Not enough stamina/endurance training (one of the first climbs that I didn’t do ten Signal Hills for prior to leaving)
I’m sure more will come to mind but it’s time to close for now-I have a date with a waterfall in the morning for my last technical skill development in New Zealand. I look forward to celebrating the goods and leaving the bads and uglies to wither and fall away like leaves in autumn. Pictures of the climb follow.
My first view of Aoraki/Mount Cook…This is the view from the National Park Headquarters in the midst of a storm that eventually dropped 40 cm of snow on the mountain.
Because we couldn’t fly out to the mountain, we stopped in at the National Park Headquarters and I enjoyed learning the history of the mountain including the stories of the many women who’ve climbed it. The first woman to reach the summit of Aoraki/Mount Cook was Australian Freda Du Faur in 1910. Betsy Blunden was the first woman to professionally guide the mountain starting in 1928 (she was first woman in the world to work as a professional alpine guide). The first team of all women to climb Aoraki/Mount Cook was in 1953 (demonstrating the increasing skills and independence of women climbers). The team members were Mavis Davidson, Doreen Pickens, and Sheila MacMurray.
Look who else was featured on the displays of the National Park…the one, the only, and my guide, Lydia Bradey. Lydia was the first woman to climb Everest without the use of supplemental oxygen and I believe, remains the only New Zealander to do so to date.
Lydia is very humble about her accomplishments. Here she was kind of enough to post with her picture. You can see she is humouring me!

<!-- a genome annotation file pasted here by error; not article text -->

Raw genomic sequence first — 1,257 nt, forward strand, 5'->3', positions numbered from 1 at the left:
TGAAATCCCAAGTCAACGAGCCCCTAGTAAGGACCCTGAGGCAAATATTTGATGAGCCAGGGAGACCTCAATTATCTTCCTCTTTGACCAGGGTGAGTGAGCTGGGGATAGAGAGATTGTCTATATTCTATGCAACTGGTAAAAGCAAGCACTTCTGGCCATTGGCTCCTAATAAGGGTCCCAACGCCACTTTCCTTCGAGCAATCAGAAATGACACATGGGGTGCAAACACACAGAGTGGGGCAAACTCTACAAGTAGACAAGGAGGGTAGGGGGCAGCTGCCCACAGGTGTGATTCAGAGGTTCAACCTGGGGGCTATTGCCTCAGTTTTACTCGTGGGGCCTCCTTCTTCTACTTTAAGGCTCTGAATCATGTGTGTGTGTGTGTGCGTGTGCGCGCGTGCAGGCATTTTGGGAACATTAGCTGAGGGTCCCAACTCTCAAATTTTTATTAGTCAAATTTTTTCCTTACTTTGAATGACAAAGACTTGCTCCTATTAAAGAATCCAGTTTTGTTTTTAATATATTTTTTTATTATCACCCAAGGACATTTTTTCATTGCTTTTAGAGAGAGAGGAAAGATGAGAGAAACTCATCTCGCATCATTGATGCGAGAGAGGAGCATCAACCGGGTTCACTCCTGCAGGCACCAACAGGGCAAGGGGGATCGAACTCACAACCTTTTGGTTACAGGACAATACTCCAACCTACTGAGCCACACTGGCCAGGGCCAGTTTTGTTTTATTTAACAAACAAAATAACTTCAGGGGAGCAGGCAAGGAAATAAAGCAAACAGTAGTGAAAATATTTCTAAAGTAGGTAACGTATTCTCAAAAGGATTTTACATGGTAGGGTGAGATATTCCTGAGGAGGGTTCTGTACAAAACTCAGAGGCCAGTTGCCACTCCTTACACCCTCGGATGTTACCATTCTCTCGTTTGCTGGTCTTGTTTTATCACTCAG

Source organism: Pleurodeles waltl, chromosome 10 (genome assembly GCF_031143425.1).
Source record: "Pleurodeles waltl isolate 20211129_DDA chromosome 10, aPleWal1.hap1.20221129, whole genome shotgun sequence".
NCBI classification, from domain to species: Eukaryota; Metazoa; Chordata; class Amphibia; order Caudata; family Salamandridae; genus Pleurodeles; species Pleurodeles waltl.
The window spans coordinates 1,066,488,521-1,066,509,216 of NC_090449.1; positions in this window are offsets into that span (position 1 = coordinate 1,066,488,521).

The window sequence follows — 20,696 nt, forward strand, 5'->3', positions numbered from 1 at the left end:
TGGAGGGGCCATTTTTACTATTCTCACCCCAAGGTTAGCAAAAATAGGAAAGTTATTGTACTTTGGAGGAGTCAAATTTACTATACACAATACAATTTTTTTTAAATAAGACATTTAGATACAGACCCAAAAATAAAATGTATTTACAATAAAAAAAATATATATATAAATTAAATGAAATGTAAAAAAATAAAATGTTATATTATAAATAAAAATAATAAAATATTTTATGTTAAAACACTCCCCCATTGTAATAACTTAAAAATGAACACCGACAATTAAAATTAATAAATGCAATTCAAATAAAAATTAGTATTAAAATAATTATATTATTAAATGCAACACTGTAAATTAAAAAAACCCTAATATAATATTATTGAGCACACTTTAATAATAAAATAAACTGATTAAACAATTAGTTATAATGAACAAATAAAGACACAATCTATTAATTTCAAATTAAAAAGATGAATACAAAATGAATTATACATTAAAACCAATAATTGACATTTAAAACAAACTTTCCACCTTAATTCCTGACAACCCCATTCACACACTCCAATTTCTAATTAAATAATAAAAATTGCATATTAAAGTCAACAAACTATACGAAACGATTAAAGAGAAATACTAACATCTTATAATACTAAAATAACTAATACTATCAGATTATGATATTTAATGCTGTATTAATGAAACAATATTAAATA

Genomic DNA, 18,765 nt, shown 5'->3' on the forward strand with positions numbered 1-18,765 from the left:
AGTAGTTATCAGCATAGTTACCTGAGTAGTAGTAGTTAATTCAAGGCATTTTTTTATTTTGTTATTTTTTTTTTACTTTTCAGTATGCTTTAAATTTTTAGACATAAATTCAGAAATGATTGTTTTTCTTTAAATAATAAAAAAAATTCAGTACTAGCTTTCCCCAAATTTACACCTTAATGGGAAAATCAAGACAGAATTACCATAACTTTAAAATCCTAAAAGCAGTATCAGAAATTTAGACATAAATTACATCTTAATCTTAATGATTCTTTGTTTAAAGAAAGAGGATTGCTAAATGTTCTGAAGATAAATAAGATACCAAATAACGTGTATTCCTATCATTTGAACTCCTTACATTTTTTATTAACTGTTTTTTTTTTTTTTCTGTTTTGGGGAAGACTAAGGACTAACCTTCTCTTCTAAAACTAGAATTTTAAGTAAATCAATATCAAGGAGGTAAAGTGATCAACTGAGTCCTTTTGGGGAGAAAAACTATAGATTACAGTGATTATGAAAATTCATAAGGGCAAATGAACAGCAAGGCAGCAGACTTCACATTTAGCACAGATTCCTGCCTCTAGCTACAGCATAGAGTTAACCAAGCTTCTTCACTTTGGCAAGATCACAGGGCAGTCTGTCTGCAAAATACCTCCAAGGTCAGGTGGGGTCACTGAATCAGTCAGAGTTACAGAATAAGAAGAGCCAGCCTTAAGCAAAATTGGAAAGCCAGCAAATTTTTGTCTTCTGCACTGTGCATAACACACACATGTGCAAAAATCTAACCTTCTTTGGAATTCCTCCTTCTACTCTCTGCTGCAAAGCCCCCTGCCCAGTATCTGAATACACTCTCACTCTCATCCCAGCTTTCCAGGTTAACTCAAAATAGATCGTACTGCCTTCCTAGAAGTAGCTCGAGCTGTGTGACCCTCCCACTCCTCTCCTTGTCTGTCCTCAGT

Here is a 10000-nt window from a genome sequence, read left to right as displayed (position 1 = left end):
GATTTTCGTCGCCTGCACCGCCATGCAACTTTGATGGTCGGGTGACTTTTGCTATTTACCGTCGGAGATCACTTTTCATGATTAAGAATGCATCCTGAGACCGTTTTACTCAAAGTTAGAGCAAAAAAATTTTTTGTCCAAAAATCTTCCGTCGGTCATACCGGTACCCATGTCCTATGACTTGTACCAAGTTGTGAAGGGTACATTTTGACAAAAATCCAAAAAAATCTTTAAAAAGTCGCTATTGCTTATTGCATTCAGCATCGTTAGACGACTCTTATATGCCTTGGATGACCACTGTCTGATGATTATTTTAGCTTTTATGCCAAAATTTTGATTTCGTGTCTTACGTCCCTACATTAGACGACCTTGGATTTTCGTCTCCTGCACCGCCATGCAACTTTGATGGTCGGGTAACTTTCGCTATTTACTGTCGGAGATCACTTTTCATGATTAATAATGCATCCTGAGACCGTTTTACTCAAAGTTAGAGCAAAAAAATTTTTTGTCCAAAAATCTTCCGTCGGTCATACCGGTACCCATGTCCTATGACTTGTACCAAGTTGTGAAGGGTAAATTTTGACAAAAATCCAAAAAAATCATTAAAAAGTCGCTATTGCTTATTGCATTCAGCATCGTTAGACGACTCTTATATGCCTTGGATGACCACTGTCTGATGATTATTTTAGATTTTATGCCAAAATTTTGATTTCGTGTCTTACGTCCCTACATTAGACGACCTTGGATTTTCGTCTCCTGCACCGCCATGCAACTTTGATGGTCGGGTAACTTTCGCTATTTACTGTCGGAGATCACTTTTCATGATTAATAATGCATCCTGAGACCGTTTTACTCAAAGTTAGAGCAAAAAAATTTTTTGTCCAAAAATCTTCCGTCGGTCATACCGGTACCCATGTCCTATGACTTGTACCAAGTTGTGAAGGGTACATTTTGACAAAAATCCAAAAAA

Our first glance of Aoraki/Mount Cook from our helicopter flight in. This picture gives a good look at the Linda Glacier and the Plateau Hut is on the ridge line that is near the right side of the photo at the midline.
Our first view of Plateau Hut…this “flying in thing” could spoil a girl…though I often think the walk in is a critical part of mountain conditioning. Looking at the terrain, it would be quite the climb just to get to the hut!
I loved that the windows in the hut were also emergency exits and further got a kick out of thinking of nature as a cure for all sorts of personal emergencies.
A team of two heading out towards Mount Dixon to stretch their legs and work on skills.
This was the first view we’d had during our climb of Aoraki/Mount Cook when the sun rose. We headed out of the hut in the pitch darkness at 1:00 am under a sky ablaze with stars. The large peak in the background is Mount Tasman.
Here Lydia is standing on a debris field from an avalanche that occurred the day before. We waited two days after the snow storm for conditions to stabilize and for lots of these kinds of slides to occur. What you can’t see is that this slope was also covered in “ice balls.” This dropped from ice cliffs above and ranged in size from small round ice cube to cantaloupe to large boulder of ice. They were clear, beautiful, and lethal if you happened to be in the wrong place at the wrong time.
The Linda Glacier route on Aoraki/Mount Cook is “big terrain” and heavily crevassed. My hat (and helmet) off to the first two teams who broke trail on the morning of our climb. Not only did they have to break trail through 30-40 cm of snow, they had to find bridges over many huge crevasses such as the one that Lydia is standing beside.
The descent was quite warm and here we are celebrating that we are almost back at the hut (seen at the mid line of the photo on the right of the image). You can see that Lydia has herself all protected from the “death star” a.k.a. the sun which is quite powerful both in New Zealand as well as on the glacier…put the two together and you have the recipe for a good sun burn.
A view of the glacier lake at the end of the Tasman Glacier during our helicopter flight out. Did I mention that this “flying out thing” could spoil a girl? The flight out allowed us to spend two days working on my technical rock climbing skills rather than hike/climb out.
Looking down on icebergs that have broken off the Tasman Glacier floating in the lake. The water doesn’t look blue yet because it is full of glacier silt. You can see the changeover to that awesome glacier teal colour in the photo above. More coming about the climb and lessons learned in a subsequent post.